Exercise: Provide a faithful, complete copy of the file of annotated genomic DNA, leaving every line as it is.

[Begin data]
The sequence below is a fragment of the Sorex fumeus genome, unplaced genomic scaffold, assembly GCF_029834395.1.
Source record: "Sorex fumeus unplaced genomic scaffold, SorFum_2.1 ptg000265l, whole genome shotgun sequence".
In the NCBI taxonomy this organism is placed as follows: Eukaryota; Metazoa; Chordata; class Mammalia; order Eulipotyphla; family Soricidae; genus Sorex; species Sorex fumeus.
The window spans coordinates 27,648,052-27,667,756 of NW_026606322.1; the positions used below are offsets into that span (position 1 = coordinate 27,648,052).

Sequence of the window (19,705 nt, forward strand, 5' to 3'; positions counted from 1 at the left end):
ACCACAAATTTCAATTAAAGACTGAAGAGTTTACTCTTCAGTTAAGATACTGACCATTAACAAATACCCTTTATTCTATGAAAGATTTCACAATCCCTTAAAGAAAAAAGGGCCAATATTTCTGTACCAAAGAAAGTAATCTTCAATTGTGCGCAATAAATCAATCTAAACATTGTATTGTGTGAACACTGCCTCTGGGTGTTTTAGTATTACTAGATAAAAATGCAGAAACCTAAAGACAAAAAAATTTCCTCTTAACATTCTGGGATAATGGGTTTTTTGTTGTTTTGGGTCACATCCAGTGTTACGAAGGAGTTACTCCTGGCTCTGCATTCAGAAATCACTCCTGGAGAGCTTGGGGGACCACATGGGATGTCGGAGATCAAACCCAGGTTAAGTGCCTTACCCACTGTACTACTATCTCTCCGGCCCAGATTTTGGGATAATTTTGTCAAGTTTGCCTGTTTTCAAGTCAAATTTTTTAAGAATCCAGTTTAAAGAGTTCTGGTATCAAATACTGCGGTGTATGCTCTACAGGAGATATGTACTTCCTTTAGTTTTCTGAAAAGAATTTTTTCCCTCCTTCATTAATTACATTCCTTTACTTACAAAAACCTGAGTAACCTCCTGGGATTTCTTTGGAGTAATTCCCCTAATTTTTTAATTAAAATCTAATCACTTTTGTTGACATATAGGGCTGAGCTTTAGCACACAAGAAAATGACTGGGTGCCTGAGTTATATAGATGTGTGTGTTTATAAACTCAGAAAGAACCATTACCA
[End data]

The sequence below is a fragment of the Sorex fumeus genome, unplaced genomic scaffold, assembly GCF_029834395.1.
Source record: "Sorex fumeus unplaced genomic scaffold, SorFum_2.1 ptg000265l, whole genome shotgun sequence".
In the NCBI taxonomy this organism is placed as follows: Eukaryota; Metazoa; Chordata; class Mammalia; order Eulipotyphla; family Soricidae; genus Sorex; species Sorex fumeus.
The window spans coordinates 27,648,052-27,667,756 of NW_026606322.1; the positions used below are offsets into that span (position 1 = coordinate 27,648,052).

Sequence of the window (19,705 nt, forward strand, 5' to 3'; positions counted from 1 at the left end):
ACCACAAATTTCAATTAAAGACTGAAGAGTTTACTCTTCAGTTAAGATACTGACCATTAACAAATACCCTTTATTCTATGAAAGATTTCACAATCCCTTAAAGAAAAAAGGGCCAATATTTCTGTACCAAAGAAAGTAATCTTCAATTGTGCGCAATAAATCAATCTAAACATTGTATTGTGTGAACACTGCCTCTGGGTGTTTTAGTATTACTAGATAAAAATGCAGAAACCTAAAGACAAAAAAATTTCCTCTTAACATTCTGGGATAATGGGTTTTTTGTTGTTTTGGGTCACATCCAGTGTTACGAAGGAGTTACTCCTGGCTCTGCATTCAGAAATCACTCCTGGAGAGCTTGGGGGACCACATGGGATGTCGGAGATCAAACCCAGGTTAAGTGCCTTACCCACTGTACTACTATCTCTCCGGCCCAGATTTTGGGATAATTTTGTCAAGTTTGCCTGTTTTCAAGTCAAATTTTTTAAGAATCCAGTTTAAAGAGTTCTGGTATCAAATACTGCGGTGTATGCTCTACAGGAGATATGTACTTCCTTTAGTTTTCTGAAAAGAATTTTTTCCCTCCTTCATTAATTACATTCCTTTACTTACAAAAACCTGAGTAACCTCCTGGGATTTCTTTGGAGTAATTCCCCTAATTTTTTAATTAAAATCTAATCACTTTTGTTGACATATAGGGCTGAGCTTTAGCACACAAGAAAATGACTGGGTGCCTGAGTTATATAGATGTGTGTGTTTATAAACTCAGAAAGAACCATTACCA